Monday, March 12, 2018

Part II of sensorial activities with our little ones.

"First the education of the senses, then the education of the intellect". M. Montessori

Mystery Bag Game

This one is a very popular activity in a Montessori primary classroom (ages 3-6). It is also called a Montessori stereognostic bag. The main goal is to train child’s senses and learning to “see” with our hands. To start the game, place a few familiar objects in the dark bag. Pull each object out, one at a time and name it to the child, then pass it to them to touch, feel, smell and even taste the object. For example, prepare a pencil, ball, spoon, metal key, and a tiny book.  Put all of the above in your mystery bag and present to your child the first object. Begin by saying, “I am going to show you this mystery bag. It has some objects (reach first for the pencil). This is a pencil. It is long and sharp at the end. You may touch it.” Describe each object with a few words. The older your child is, the more information you can provide to them, such as the material it is made of, where it is used, its color etc... After you introduce this game, your child can try to find different objects in the mystery bag with their hands, without looking into the bag. For more advanced children  you can just describe the object you want them to find without naming it. For example, “Could you please find for me a small object made out of metal? ( Answer: key)”. If possible, increase the number of objects up to ten and make sure they are different shapes and textures. It will be difficult to find a ball in the bag if you have a few round shaped toys there. 
The mystery bag is also a great activity for older children to build and practice deductive reasoning skills. They can ask different questions about the objects to try to narrow down the possibilities: Is it a soft object? Can I roll it?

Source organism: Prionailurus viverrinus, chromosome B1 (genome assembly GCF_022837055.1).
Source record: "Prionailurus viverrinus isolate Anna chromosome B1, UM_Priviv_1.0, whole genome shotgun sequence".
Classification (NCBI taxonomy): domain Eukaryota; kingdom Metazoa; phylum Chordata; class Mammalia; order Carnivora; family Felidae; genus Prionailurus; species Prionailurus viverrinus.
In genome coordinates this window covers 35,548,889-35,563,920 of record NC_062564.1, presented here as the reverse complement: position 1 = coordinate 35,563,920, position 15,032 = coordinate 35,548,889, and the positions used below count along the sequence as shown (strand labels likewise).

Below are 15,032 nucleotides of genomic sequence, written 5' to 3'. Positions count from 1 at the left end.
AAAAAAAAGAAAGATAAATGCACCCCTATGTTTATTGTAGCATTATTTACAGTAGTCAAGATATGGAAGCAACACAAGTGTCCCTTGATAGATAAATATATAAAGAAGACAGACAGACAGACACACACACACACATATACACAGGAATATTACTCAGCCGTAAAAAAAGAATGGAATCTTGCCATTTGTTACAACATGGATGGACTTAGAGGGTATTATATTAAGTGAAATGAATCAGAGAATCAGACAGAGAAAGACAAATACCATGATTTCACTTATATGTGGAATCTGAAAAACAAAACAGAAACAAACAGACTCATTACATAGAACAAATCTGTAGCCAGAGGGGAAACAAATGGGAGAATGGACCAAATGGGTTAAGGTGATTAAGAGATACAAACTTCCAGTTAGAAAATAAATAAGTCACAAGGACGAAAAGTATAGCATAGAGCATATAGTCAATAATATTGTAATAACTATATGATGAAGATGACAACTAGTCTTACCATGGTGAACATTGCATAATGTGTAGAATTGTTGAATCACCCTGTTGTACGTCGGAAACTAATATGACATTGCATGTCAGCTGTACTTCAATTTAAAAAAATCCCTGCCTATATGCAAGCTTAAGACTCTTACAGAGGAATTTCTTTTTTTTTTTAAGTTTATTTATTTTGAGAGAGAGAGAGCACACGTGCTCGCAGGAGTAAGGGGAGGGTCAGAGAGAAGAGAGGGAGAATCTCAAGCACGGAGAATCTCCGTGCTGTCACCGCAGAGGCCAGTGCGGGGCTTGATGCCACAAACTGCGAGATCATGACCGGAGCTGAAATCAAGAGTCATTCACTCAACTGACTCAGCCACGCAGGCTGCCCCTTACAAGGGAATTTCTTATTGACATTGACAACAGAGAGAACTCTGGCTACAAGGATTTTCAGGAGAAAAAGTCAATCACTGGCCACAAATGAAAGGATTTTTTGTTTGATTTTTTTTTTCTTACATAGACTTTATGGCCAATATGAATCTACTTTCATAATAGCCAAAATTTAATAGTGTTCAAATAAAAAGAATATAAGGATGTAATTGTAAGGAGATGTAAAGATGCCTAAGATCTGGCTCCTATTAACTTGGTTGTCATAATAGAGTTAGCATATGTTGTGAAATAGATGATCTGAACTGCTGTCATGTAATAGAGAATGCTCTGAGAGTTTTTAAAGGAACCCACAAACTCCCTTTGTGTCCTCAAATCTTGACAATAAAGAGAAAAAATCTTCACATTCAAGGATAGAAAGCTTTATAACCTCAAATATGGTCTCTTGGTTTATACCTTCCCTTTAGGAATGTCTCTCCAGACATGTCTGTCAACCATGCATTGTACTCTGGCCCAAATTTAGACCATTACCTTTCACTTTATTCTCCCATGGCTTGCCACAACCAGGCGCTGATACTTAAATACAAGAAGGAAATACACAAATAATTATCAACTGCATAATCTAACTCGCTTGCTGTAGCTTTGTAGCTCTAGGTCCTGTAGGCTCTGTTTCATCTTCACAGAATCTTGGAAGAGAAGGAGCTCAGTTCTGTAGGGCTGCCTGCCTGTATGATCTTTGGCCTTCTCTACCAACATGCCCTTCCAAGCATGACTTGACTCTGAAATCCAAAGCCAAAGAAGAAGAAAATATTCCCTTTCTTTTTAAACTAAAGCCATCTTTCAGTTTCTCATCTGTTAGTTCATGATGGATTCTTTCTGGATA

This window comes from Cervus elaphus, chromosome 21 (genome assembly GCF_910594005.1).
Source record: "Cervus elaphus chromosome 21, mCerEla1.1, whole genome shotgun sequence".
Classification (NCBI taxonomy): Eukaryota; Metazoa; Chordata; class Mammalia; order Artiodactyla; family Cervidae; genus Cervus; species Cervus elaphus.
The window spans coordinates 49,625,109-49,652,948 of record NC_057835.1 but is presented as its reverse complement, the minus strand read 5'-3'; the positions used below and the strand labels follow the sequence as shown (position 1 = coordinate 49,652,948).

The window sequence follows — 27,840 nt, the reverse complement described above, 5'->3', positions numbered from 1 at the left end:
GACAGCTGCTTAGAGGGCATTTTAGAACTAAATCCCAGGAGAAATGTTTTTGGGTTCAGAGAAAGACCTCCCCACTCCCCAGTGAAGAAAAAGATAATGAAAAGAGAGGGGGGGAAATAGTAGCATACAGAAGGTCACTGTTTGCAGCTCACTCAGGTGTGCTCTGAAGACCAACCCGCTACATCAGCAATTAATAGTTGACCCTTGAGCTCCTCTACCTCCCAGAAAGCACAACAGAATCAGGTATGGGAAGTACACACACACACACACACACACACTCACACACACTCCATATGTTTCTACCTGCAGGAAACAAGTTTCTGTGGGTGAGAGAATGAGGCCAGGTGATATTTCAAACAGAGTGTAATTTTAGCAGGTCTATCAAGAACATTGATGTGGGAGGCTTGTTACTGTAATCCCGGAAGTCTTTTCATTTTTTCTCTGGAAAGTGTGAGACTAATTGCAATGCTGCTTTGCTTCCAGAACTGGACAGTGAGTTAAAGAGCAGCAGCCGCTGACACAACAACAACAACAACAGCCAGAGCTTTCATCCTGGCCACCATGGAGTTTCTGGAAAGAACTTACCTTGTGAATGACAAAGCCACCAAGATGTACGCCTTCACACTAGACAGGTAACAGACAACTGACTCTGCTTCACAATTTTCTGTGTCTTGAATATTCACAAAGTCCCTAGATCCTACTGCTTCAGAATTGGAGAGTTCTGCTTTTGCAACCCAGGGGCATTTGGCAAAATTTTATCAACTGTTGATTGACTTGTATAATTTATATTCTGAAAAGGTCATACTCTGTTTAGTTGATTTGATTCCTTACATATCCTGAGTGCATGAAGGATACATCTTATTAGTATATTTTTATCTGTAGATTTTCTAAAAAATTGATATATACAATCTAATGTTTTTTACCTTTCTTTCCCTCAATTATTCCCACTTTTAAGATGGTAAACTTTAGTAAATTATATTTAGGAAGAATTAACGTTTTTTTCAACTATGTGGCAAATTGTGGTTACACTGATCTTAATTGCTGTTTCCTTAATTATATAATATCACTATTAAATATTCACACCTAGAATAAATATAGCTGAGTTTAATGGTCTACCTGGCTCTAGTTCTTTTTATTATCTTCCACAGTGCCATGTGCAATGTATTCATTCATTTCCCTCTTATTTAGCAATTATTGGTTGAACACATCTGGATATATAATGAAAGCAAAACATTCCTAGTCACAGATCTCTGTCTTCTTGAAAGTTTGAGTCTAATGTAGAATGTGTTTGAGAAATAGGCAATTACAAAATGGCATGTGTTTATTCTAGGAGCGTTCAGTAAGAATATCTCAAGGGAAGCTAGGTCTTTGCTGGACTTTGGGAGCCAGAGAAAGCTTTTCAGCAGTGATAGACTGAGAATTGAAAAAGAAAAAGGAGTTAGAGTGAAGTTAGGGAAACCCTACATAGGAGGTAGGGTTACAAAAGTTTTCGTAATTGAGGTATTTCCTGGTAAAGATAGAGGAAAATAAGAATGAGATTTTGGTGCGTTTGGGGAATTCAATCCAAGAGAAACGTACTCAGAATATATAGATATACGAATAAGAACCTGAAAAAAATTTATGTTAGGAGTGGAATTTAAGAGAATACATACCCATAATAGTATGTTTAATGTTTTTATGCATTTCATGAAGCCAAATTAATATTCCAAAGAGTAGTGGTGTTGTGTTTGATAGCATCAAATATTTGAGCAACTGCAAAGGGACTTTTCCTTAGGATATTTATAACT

Additional bag objects: large ring, small bottle, pine cone, cotton ball, any geometric solid, a doll, rock, small stick, a piece of aluminum foil etc. An Amazon small size gift wrap bag will make a great mystery bag to hold your objects. 


Coin Games

An opportunity to refine motor skills with children... To begin, set aside several real coins.. Then wash them with your child, and find a basket or container where you will hold them. Bury the coins in rice and let your child find them. Afterwards, try stacking pennies on top of quarters. Later try  rolling the different sized coins., With your older children sort the coins on separate plates, learn the names and values of the coins. Lastly, print the coin images on sheets of paper and have your child match and correlate the coins to the corresponding images.

Finger Painting

There is a lot of research that recommends finger painting for a child’s development. Finger painting strengthens hand muscles and teaches how to mix colors. Another benefit is that it helps our children focus on the process of painting itself and not on any specific finished product. Likewise, it is relaxing and involves all the senses. Children can discover informally many art lessons and learn colors; however, the most exciting benefit of finger painting is that it brings so much fun and joy to the children!
As a suggestion it is best to paint outside on a  large piece of paper, providing a minimum of  instructions for the  child to ensure they are the ones doing the drawing. Begin with only primary colors. if your child is under twelve months of age, you can use yogurt instead of paint and add a food coloring dye. While outside allow for children to collect random objects to add to their art inspiration.
Some children do not like to get messy and may not enjoy finger painting (like my kids) so offer them a paint brush. Also, consider using water based paint which is mess free and allows you to leave the child for a few minutes to explore independently without them staining their surrounding environment.

There are other sensorial activities you can prepare for your child’s enjoyment. In my previous article I mentioned  smelling bottles, sound bells, grain work, pouring and transferring water. Also, you can have on your sensorial shelves playdough, building blocks, themed stickers, color matching objects, light and heavy objects for sorting, Russian dolls, tangrams games, and more.. Being out in the garden or lawn area is another fantastic sensorial learning experience where children are free to dig, feel, sense and smell their surroundings.

Children are particularly receptive to developing their senses from ages two to six, so try to introduce as many sensorial opportunities as you can.

Have exploring and trying new activities with your little ones :).


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